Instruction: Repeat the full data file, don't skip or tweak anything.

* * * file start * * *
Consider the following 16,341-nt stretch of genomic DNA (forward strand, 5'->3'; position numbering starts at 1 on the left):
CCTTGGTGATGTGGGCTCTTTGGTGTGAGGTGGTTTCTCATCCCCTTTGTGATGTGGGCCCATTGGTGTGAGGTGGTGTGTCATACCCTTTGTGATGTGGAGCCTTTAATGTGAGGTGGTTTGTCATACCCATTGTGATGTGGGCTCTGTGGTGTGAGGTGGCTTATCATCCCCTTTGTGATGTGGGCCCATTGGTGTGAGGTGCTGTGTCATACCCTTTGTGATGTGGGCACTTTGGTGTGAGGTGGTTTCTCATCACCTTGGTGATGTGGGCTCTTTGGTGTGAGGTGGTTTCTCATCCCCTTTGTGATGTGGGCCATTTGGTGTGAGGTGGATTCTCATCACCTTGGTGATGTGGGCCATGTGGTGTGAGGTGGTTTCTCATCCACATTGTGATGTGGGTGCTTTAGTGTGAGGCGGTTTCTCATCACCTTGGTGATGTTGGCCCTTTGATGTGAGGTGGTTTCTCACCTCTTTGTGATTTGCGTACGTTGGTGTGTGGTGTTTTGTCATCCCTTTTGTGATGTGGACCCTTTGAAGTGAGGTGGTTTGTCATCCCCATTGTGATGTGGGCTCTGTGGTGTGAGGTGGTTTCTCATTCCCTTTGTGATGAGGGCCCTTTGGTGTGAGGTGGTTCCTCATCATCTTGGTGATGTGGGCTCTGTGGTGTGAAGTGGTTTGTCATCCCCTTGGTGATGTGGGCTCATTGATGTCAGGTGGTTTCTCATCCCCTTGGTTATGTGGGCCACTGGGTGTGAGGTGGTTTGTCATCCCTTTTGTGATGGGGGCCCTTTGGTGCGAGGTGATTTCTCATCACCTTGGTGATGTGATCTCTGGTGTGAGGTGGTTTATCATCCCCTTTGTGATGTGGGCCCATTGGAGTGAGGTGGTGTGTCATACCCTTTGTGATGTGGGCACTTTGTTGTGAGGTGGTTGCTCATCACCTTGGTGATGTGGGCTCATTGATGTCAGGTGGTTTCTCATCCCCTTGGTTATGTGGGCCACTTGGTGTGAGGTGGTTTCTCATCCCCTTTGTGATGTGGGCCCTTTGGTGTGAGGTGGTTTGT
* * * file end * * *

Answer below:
Consider the following 16,341-nt stretch of genomic DNA (forward strand, 5'->3'; position numbering starts at 1 on the left):
CCTTGGTGATGTGGGCTCTTTGGTGTGAGGTGGTTTCTCATCCCCTTTGTGATGTGGGCCCATTGGTGTGAGGTGGTGTGTCATACCCTTTGTGATGTGGAGCCTTTAATGTGAGGTGGTTTGTCATACCCATTGTGATGTGGGCTCTGTGGTGTGAGGTGGCTTATCATCCCCTTTGTGATGTGGGCCCATTGGTGTGAGGTGCTGTGTCATACCCTTTGTGATGTGGGCACTTTGGTGTGAGGTGGTTTCTCATCACCTTGGTGATGTGGGCTCTTTGGTGTGAGGTGGTTTCTCATCCCCTTTGTGATGTGGGCCATTTGGTGTGAGGTGGATTCTCATCACCTTGGTGATGTGGGCCATGTGGTGTGAGGTGGTTTCTCATCCACATTGTGATGTGGGTGCTTTAGTGTGAGGCGGTTTCTCATCACCTTGGTGATGTTGGCCCTTTGATGTGAGGTGGTTTCTCACCTCTTTGTGATTTGCGTACGTTGGTGTGTGGTGTTTTGTCATCCCTTTTGTGATGTGGACCCTTTGAAGTGAGGTGGTTTGTCATCCCCATTGTGATGTGGGCTCTGTGGTGTGAGGTGGTTTCTCATTCCCTTTGTGATGAGGGCCCTTTGGTGTGAGGTGGTTCCTCATCATCTTGGTGATGTGGGCTCTGTGGTGTGAAGTGGTTTGTCATCCCCTTGGTGATGTGGGCTCATTGATGTCAGGTGGTTTCTCATCCCCTTGGTTATGTGGGCCACTGGGTGTGAGGTGGTTTGTCATCCCTTTTGTGATGGGGGCCCTTTGGTGCGAGGTGATTTCTCATCACCTTGGTGATGTGATCTCTGGTGTGAGGTGGTTTATCATCCCCTTTGTGATGTGGGCCCATTGGAGTGAGGTGGTGTGTCATACCCTTTGTGATGTGGGCACTTTGTTGTGAGGTGGTTGCTCATCACCTTGGTGATGTGGGCTCATTGATGTCAGGTGGTTTCTCATCCCCTTGGTTATGTGGGCCACTTGGTGTGAGGTGGTTTCTCATCCCCTTTGTGATGTGGGCCCTTTGGTGTGAGGTGGTTTGT